Two newly discovered plant species and other gems of Singapore's flora

For more than a century, 26 plant specimens tucked away in the Singapore Botanic Gardens suffered from a case of mistaken identity. 

The flowering herbs had been mislabelled Hanguana malayana, a black-berried plant often found growing by water. Researchers at the Singapore Botanic Gardens discovered last month that the specimens were actually two different Hanguana species new to science and unique to Singapore - the Hanguana rubinea and Hanguana triangulata.

Here's a close-up look at the two newly-discovered plant species and other precious finds in Singapore's botanical landscape.

Plants found only in Singapore

Hanguana rubinea: One of two species of plants new to science discovered by researchers at the Singapore Botanic Gardens this year. It has ruby-red fruit, from which it gets its name. The plants are found only in primary forests in four areas - Bukit Timah, Mandai, MacRitchie and Seletar. Habitat disturbance is a major problem for this critically endangered species.

Hanguana triangulata: The other plant species new to science discovered this year. This white-berried herb is named for the sharply triangular shape of the stigma (female part of the flower). It is critically endangered and can be found only in primary forests in Bukit Timah and Seletar.

Zingiber singapurense: Discovered last year in the Central Catchment Nature Reserve, this species of ginger has red and white flowers. It is named after Singapore's name in Malay - Singapura.

New records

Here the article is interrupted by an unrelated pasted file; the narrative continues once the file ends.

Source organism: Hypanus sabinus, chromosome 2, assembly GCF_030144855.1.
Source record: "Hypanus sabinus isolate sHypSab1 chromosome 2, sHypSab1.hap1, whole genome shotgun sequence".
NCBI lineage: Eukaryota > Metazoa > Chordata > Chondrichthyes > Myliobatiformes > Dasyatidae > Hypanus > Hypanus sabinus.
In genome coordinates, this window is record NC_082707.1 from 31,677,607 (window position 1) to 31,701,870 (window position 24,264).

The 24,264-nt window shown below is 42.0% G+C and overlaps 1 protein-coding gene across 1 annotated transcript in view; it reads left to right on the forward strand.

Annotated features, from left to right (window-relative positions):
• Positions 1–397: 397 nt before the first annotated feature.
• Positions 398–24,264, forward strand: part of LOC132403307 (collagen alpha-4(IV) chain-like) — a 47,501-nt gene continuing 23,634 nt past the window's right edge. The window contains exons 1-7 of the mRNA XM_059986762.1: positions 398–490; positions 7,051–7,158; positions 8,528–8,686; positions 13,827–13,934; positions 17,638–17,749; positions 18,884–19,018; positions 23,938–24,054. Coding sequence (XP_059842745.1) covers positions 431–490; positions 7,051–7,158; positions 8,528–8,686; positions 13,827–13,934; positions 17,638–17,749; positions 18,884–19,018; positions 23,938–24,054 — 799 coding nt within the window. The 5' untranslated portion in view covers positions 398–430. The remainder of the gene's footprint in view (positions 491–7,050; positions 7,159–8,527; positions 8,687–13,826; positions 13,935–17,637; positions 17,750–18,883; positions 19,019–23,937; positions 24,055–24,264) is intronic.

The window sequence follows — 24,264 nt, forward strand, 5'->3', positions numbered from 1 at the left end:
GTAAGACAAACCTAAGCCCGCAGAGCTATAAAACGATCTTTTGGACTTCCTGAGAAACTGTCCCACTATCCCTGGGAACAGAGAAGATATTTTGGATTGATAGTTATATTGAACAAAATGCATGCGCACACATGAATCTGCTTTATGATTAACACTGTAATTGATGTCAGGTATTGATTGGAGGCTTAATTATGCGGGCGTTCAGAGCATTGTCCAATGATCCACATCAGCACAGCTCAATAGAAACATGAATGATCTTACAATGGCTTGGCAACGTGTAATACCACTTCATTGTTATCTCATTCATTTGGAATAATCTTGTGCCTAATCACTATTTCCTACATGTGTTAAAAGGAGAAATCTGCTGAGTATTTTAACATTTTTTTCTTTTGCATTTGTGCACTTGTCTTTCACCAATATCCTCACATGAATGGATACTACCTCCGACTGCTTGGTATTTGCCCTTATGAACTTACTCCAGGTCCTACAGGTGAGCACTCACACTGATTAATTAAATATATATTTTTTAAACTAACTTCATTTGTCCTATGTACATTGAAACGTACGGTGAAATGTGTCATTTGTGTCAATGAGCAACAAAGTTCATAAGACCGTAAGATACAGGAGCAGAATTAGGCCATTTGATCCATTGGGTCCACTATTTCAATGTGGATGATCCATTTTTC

Bruguiera hainesii: This critically endangered mangrove tree native to Singapore is also known as the Eye of the Crocodile. It was first discovered here in 2003. Out of 200 such trees in the world, two were found on Pulau Ubin. But since then, they have been planted in various places, including Sungei Buloh Wetland Reserve.


Hoya caudata: This critically endangered climber has wiry stems only about 0.3cm thick. It was first documented in the Nee Soon Swamp Forest by researchers from the National Parks Board and National University of Singapore in 2012.



Pterospermum diversifolium: This tree native to Singapore was first documented in Pulau Ubin in 1890. It was rediscovered on the same island by NParks researchers in 2013.

Bulbophyllum singaporeanum: This orchid was first collected in 1896 by British botanist Henry Ridley. It was then presumed to be nationally extinct. But the orchid, recognised by its long green leaves and magenta and green flowers, was re-collected from Nee Soon Swamp Forest in 2009.

A version of this article appeared in the print edition of The Straits Times on July 10, 2015, with the headline 'FRESH AND REVIVED GEMS'. Print Edition | Subscribe